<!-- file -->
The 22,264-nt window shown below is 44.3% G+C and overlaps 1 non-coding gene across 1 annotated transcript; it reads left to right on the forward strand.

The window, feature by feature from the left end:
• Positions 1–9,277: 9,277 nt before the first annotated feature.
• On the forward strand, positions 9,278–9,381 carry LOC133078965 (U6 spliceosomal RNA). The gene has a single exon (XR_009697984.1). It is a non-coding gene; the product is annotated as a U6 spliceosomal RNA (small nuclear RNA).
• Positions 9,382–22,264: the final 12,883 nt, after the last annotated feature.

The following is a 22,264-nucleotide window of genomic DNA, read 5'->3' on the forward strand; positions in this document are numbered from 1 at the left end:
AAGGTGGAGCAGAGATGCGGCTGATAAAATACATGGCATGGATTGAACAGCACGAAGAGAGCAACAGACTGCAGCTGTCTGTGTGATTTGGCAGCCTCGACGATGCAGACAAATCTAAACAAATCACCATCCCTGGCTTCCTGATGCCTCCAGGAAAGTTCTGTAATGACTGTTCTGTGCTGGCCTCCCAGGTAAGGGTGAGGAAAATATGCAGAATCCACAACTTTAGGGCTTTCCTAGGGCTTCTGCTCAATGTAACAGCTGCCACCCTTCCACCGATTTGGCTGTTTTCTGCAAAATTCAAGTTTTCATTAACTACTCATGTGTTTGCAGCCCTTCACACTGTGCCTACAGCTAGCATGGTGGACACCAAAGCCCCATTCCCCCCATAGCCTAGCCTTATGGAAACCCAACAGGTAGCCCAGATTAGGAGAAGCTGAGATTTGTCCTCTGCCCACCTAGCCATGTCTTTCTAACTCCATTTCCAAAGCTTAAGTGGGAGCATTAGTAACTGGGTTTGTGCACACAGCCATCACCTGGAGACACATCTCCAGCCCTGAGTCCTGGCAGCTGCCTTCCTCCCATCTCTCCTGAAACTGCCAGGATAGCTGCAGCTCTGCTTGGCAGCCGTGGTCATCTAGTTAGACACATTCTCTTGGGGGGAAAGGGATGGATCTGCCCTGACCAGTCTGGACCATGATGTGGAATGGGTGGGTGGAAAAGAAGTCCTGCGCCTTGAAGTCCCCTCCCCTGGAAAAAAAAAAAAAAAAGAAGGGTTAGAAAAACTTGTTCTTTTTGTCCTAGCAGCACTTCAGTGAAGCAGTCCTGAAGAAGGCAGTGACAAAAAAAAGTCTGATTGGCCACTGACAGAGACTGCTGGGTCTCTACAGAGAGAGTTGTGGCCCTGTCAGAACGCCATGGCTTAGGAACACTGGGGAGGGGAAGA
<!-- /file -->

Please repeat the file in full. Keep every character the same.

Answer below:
The 22,264-nt window shown below is 44.3% G+C and overlaps 1 non-coding gene across 1 annotated transcript; it reads left to right on the forward strand.

The window, feature by feature from the left end:
• Positions 1–9,277: 9,277 nt before the first annotated feature.
• On the forward strand, positions 9,278–9,381 carry LOC133078965 (U6 spliceosomal RNA). The gene has a single exon (XR_009697984.1). It is a non-coding gene; the product is annotated as a U6 spliceosomal RNA (small nuclear RNA).
• Positions 9,382–22,264: the final 12,883 nt, after the last annotated feature.

The following is a 22,264-nucleotide window of genomic DNA, read 5'->3' on the forward strand; positions in this document are numbered from 1 at the left end:
AAGGTGGAGCAGAGATGCGGCTGATAAAATACATGGCATGGATTGAACAGCACGAAGAGAGCAACAGACTGCAGCTGTCTGTGTGATTTGGCAGCCTCGACGATGCAGACAAATCTAAACAAATCACCATCCCTGGCTTCCTGATGCCTCCAGGAAAGTTCTGTAATGACTGTTCTGTGCTGGCCTCCCAGGTAAGGGTGAGGAAAATATGCAGAATCCACAACTTTAGGGCTTTCCTAGGGCTTCTGCTCAATGTAACAGCTGCCACCCTTCCACCGATTTGGCTGTTTTCTGCAAAATTCAAGTTTTCATTAACTACTCATGTGTTTGCAGCCCTTCACACTGTGCCTACAGCTAGCATGGTGGACACCAAAGCCCCATTCCCCCCATAGCCTAGCCTTATGGAAACCCAACAGGTAGCCCAGATTAGGAGAAGCTGAGATTTGTCCTCTGCCCACCTAGCCATGTCTTTCTAACTCCATTTCCAAAGCTTAAGTGGGAGCATTAGTAACTGGGTTTGTGCACACAGCCATCACCTGGAGACACATCTCCAGCCCTGAGTCCTGGCAGCTGCCTTCCTCCCATCTCTCCTGAAACTGCCAGGATAGCTGCAGCTCTGCTTGGCAGCCGTGGTCATCTAGTTAGACACATTCTCTTGGGGGGAAAGGGATGGATCTGCCCTGACCAGTCTGGACCATGATGTGGAATGGGTGGGTGGAAAAGAAGTCCTGCGCCTTGAAGTCCCCTCCCCTGGAAAAAAAAAAAAAAAAGAAGGGTTAGAAAAACTTGTTCTTTTTGTCCTAGCAGCACTTCAGTGAAGCAGTCCTGAAGAAGGCAGTGACAAAAAAAAGTCTGATTGGCCACTGACAGAGACTGCTGGGTCTCTACAGAGAGAGTTGTGGCCCTGTCAGAACGCCATGGCTTAGGAACACTGGGGAGGGGAAGA